Definition of force follow

1- Applying very powerful follow on the cue ball thereby causing the maximum amount of follow.

2- A powerful follow shot with a high degree of top spin on it; usually when the object ball being hit is relatively close to the cue ball and is being hit very full; also known as "prograde top spin" or "prograde follow" (when referring to the action on the shot rather than the shot per se), and as a "jenny" in Australia.

24 Random Essential Billiards Terms

Chiefly American: The cushion on the foot rail. Compare top cushion; contrast head cushion.
This is the apex ball in the triangle, racked on the foot spot in a normal game.
This is English that turns into running action after contact with the object ball. This will open up the angle on a bank.
To shoot without taking enough warm-up strokes to properly aim and feel out the stroke and speed to be applied. One-stroking is a common symptom of nervousness and a source of missed shots and failed position.
To disguise the level of one's ability to play in various ways such as using a lemonade stroke; intentionally missing shots; making an uneven game appear "close"; purposefully losing early, inconsequential games. Sandbagging is a form of hustling, and in handicapped leagues, considered a form of cheating. See also dump and on the lemonade.
Same as cloth (deprecated; it is factually incorrect).
The ACS Canadian affiliate organization, the Canadian Cue Sport Association.
This is a kind of cue made of only two pieces of wood, and joined together using an advanced adhesive along the points of the cue. This connection gives the cue a flawless look and a fluid feel when shooting.
This is an object sometimes placed underneath the cue tip.
This term is used to refer to a player missing a shot.
A widespread term in US parlance describing missing a relatively easy shot—often in the face of pressure. Can be used in many forms: "I dogged the shot"; "I hope he dogs it"; "I'm such a dog."
A bank shot that follows a Z shaped pattern as it bounces off of two rails.
Also known as a Dead cushion. A cushion that has either lost a degree of elastic resiliency or is not firmly bolted to the frame, in both cases causing balls to rebound with less energy than is normal.
A shooter's body position and posture during a shot.
A British term for a pot that requires very fine contact between cue ball and object ball. See also feather.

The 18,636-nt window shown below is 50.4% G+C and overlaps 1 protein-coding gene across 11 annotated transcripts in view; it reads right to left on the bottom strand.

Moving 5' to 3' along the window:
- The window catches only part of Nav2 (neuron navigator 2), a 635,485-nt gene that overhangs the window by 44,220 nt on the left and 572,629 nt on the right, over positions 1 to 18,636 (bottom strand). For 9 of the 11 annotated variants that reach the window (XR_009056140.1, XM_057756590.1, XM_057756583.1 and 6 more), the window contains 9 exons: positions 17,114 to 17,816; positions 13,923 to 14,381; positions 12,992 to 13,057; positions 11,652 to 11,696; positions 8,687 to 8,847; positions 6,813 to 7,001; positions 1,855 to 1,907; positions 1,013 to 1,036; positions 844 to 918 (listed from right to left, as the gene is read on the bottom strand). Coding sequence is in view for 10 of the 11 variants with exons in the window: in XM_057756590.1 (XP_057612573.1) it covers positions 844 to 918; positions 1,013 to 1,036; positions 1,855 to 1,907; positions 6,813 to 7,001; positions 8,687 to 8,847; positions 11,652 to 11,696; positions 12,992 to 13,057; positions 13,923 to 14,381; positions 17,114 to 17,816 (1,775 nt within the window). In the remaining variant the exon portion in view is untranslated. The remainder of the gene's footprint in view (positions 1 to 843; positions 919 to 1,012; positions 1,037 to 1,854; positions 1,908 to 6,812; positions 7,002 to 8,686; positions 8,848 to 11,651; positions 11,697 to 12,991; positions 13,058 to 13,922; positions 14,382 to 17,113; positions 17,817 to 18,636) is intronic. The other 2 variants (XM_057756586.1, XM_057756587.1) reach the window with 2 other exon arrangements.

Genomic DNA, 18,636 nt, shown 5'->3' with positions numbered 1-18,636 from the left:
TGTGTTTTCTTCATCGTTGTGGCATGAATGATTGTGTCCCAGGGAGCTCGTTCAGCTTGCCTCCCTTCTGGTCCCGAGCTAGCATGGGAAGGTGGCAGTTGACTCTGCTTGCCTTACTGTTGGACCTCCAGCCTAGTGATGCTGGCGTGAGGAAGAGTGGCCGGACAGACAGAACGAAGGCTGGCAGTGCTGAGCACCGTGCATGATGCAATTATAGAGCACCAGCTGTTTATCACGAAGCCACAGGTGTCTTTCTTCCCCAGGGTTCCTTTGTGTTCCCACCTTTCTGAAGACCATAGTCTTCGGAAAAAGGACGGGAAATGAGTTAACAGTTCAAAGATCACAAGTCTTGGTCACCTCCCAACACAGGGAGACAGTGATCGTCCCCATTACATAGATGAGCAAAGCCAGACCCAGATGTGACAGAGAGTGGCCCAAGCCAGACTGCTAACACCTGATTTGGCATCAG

A shot where the cue ball has no top spin or back spin on it when it impacts an object ball, and "stuns" out along the tangent line. Commonly shortened to just "stun."
The act of playing a devastating safety which leaves the opponent in a situation where it is very difficult or near impossible to make a legal hit on an object ball
This is a match where a player must win so many games more than the other player in order to win the match.
All-Africa Pool Association. The AAPA is a member of the WPA.
In pool, the degree to which racked balls move apart upon impact by the cue ball as a result of a break shot.
In snooker, a shot sending the cue ball into the pack of red balls and separating them (after potting the ball-on). At least one split is usually necessary in each frame, since the original triangle of reds does not allow any balls to be potted reliably.
Feel generally refers to that elusive quality that makes one cue feel special or superior to another. In essence, it is the cumulative effect of all of a cues characteristics, including weight, shaft diameter, balance, grip material, length, etc. It can vary greatly from one player to another. A cue that feels great to one player does not necessarily fell good to another.
A British term for someone with little experience or understanding of the game, who may be skilled at potting individual balls but does not consider tactics such as position or safety; "he's a potter not a player." See also banger.
To play even; without a handicap. Also called heads up.
To allow an opponent to stop playing a set for money in exchange for something. If a player is winning a set by a wide margin, with $100 on the line, the player could say, "I'll let you out now for $75." This is usually meant to save pride.
This refers to the cluster of balls remaining in a similar position to where they were within the break.